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November 1, 2013 2:15 pm

Singing Hatikvah in Riyadh

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King Abdullah bin Abdul al-Saud.

Much has been made of late of the recent alignment of Israeli and Saudi Arabian interests and positions vis-à-vis, Iran, Egypt, Syria and other unfolding Middle Eastern dramas.

One deeply offensive article published by Iran’s government-backed, oft-farcical English language news outlet, Press TV, even went so far as to suggest that the two countries should merge and become “Saudi Israelia” establishing the state religion as “Zio-Wahabbism.”

Of course, despite the temporary alignment of interests the Saudis are no friends of the Jewish state. Maintaining no diplomatic relations with Israel, an effective Saudi ban on Israeli goods remains in place.

As Iran’s neighbors, there is much at stake for both countries which have been on the receiving end of Iranian threats and proxy attacks.

While both Israel and Saudi Arabia have openly expressed opposition to the U.S. approach to diplomacy with Iran, Israel has been far less publicly confrontational over the issue.

“We are learning from our enemies now, how to treat the United States,” Mustafa Alani, a veteran Saudi security analyst with the Geneva-based Gulf Research Center told The Wall Street Journal.

But although the discussion today is focused on tactics, and nuclear talks between Iran and world powers are ongoing, it is becoming increasingly clear that both Saudi Arabia and Israel have little faith in the possibility that diplomacy will yield the desired results.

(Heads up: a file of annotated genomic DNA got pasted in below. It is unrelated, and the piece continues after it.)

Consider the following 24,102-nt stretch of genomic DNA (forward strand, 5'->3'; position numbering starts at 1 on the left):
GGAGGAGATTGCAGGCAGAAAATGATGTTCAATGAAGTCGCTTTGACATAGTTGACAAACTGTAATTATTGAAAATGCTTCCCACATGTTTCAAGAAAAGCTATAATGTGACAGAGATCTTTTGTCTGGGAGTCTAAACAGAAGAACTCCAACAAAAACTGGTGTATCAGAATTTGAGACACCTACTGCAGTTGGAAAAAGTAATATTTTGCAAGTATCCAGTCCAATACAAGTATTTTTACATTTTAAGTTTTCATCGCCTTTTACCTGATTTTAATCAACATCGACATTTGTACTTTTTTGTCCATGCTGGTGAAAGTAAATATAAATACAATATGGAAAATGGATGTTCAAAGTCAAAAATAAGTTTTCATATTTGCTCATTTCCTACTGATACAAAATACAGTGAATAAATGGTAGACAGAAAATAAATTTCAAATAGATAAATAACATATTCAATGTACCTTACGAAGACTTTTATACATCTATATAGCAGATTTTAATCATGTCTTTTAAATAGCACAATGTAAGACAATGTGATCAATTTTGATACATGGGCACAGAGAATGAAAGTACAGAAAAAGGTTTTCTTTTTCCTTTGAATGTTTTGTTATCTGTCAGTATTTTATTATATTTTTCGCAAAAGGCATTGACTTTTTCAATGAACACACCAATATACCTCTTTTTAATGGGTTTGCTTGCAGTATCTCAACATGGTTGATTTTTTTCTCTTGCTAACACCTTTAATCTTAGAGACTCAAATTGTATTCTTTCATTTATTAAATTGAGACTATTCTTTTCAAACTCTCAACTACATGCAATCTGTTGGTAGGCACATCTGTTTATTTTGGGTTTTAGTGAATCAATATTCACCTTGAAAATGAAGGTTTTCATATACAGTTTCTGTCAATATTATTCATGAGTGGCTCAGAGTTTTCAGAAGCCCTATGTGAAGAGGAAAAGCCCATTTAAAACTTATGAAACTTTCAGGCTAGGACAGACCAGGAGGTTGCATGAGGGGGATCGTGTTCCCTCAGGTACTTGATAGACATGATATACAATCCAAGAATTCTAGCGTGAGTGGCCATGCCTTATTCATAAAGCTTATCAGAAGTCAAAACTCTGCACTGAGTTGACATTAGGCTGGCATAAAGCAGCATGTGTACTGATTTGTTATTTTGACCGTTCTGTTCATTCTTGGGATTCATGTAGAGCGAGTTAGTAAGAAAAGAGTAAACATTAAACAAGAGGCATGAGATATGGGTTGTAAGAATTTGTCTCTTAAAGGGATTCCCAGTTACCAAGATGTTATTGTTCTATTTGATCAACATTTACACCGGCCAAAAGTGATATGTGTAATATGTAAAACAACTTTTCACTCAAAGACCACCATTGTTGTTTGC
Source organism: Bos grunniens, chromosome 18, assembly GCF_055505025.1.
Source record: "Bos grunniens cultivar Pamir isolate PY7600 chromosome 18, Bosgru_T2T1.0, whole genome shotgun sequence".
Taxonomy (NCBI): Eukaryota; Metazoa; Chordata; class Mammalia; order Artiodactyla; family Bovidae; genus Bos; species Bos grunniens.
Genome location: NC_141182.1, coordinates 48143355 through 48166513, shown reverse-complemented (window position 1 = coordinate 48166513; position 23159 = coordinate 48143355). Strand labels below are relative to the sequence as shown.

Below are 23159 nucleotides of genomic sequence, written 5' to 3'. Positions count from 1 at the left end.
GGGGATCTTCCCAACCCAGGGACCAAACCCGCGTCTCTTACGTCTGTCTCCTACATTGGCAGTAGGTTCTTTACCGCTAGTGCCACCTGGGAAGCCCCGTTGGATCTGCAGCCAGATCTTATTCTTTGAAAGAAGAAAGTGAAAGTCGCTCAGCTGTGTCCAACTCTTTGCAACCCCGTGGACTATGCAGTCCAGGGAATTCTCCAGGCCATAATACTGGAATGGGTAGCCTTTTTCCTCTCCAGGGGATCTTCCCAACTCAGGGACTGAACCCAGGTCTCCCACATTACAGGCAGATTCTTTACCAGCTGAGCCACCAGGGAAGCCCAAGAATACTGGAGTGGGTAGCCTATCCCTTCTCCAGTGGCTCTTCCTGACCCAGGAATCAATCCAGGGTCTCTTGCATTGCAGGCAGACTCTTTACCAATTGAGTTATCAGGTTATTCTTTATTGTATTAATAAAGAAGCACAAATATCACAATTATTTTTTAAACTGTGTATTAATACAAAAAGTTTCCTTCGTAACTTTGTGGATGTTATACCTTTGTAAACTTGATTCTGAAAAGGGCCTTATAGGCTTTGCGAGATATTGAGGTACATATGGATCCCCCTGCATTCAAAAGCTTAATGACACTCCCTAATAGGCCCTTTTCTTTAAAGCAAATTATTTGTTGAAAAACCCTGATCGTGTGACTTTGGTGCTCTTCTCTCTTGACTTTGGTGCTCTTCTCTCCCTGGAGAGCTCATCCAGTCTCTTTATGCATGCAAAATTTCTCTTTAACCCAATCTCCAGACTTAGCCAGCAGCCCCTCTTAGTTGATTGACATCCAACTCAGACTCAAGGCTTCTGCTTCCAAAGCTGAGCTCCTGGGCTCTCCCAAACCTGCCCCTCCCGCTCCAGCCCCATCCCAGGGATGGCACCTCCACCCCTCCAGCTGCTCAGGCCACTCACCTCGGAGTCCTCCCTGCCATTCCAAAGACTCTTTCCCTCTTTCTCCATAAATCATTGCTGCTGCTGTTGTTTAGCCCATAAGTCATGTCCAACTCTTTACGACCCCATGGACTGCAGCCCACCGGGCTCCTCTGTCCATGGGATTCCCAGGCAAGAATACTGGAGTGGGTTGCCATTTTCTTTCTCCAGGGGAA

It is at this point that Israel and Saudi Arabia part ways. For the Kingdom, there is little more that can be done, but for Israel the military option remains.

Though doubted by some, Israeli defense officials have made it clear that the Jewish state has the wherewithal to effectively bring an end to the Iranian nuclear program.

As such, for Saudi Arabia and others, when it comes to thwarting the Iranian threat, it is emerging that Israel now stands as their last line of defense; the great white hope of the region.

Late last week, Israeli daily Ma’ariv reported that it was told off the record, that Persian Gulf countries are secretly counting on Israel to strike Iran if necessary.

It was a mere 15 months ago however, that reports came via Israel’s Yediot Ahronot newspaper that Saudi Arabia planned to intercept any Israeli aircraft that attempted to cross its territory on the way to striking Iran.

The message was conveyed by Obama administration officials, Yediot claimed. Israeli Defense Minister at the time Ehud Barak denied the reports.

“Senior Israeli officials reportedly see the move as a warning message from the U.S. not to launch a unilateral strike, according to the paper,” The Times of Israel reported at the time.

Today Saudi Arabia is making its objections heard diplomatically and declined a coveted seat at the United Nations Security Council in protest.

Perhaps if the Saudis conveyed to Washington that they have reconsidered their prior position, and have resolved to permit Israel unfettered access to the Kingdom’s airspace in the event of an Iran strike, the U.S. would come to understand that the clock for diplomacy is not set to American time.

In Riyadh’s halls of power the sound of Hatikvah can be heard.

The author is the Editor-in-Chief of The Algemeiner and director of the GJCF and can be e-mailed at

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